One of the four finalists for the 2019 Turner Prize – a contest for young British artists begun 35 years ago in the name of British landscape painter JMW Turner – submitted work meant for hearing, not seeing. Yes, the artwork of past finalists also tended to be off the wall. Damien Hirst's 1995 entry, a bisected cow and her calf titled Mother and Child, comes to mind. But while Turner's paintings of nature brim with so much atmosphere that the Royal Academy deemed them ”blots,” he never deserted the picture plane. He never stopped picture-making.

Three if the four artists short-listed cast aside their easels.

Coloring outside the line

Untraditional art-making has its place, of course, but the work of this years' Turner Prize finalist, Lawrence Abu Hamdan, appears particularly out of place. As the BBC News described him, “he thinks of himself as an “audio invesitagato...more interested in the ear than the eye,” in “earwitness” rather than “eyewitness” events. Hamdan records testimony from those racially-profiled because of how they talk. Hamdan is from Beirut. Certainly, his effort makes for a worthy sociological report; but does it belong in a visual art competition? At least, Hirst work was about something seeable.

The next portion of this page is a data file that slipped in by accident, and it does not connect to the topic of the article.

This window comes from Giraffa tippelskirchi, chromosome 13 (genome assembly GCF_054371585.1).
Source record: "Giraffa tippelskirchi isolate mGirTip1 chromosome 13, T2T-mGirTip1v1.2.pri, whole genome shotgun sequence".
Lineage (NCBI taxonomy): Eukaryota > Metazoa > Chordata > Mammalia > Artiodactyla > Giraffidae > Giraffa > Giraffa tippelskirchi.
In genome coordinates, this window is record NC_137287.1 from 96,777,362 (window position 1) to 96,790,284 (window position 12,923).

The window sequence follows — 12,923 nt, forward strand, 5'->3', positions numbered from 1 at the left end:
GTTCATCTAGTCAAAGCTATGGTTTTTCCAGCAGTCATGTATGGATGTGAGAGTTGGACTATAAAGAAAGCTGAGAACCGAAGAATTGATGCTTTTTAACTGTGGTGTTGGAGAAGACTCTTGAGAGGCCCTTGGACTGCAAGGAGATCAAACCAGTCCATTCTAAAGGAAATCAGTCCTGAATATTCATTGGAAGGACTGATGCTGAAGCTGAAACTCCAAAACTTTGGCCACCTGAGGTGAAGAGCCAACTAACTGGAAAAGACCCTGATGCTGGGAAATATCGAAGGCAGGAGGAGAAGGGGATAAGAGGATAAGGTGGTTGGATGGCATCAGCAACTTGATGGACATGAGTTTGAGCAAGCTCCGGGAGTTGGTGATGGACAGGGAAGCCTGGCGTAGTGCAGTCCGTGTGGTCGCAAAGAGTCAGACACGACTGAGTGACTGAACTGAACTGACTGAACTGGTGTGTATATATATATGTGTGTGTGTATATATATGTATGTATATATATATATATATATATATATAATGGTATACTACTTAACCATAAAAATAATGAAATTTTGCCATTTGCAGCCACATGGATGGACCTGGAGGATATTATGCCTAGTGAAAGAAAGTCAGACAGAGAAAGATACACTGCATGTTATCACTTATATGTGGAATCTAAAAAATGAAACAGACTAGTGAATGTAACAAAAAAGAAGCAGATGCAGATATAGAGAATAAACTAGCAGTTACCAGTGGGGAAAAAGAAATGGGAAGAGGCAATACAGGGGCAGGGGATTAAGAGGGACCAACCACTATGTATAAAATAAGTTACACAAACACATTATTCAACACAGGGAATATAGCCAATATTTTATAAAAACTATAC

Stepping out of the picture

Am I being too stuffy about non-traditional art? Perhaps. I wouldn't be surprised if the art world cognoscenti gave their seal of approval to the Turner Prize finalists' work this year. I still remember New York Times critic Michael Kimmelman say in a 1990 review that Hirst's hacked-up cows left him “smiling.” You have to wonder what Turner would say about a winner in a contest named after him who is more interested in the audible than the seeable.

Yes, the painter loved mystery as pointed out by his biographer George Walter Thornbury in 1862. But Hamdan's work is not about mystery. Just the opposite. It's about revelation and exposing the truth.

What's wrong with this picture?

Hamdan is but one of Turner Prize 2019 finalists to veer from visual art-making. Helen Cammock also focuses on sound, in her case, with spoken word performances.

As well, Tai Shani pays attention to how gender difference affects the way writers express themselves. One might ask why he didn't use art through the ages to make the same point. That way, his entry could legitimately be called visual art.

Taking sides

On seeing the work of this years' Turner Prize finalists, BBC arts editor Will Gompertz said, “I have to say I don't think it's a classic year.” But, was it ever? According to the Tate Modern, in 2014, the purpose of the Turner Prize competition is “to promote discussion of art.” Can this years' finalists' work even be classified as “art”? Mark Hudson, the art critic for the British daily, The Telegraph, has an answer of sorts. “Whatever happened to art that takes you somewhere you've never been before?” What he said.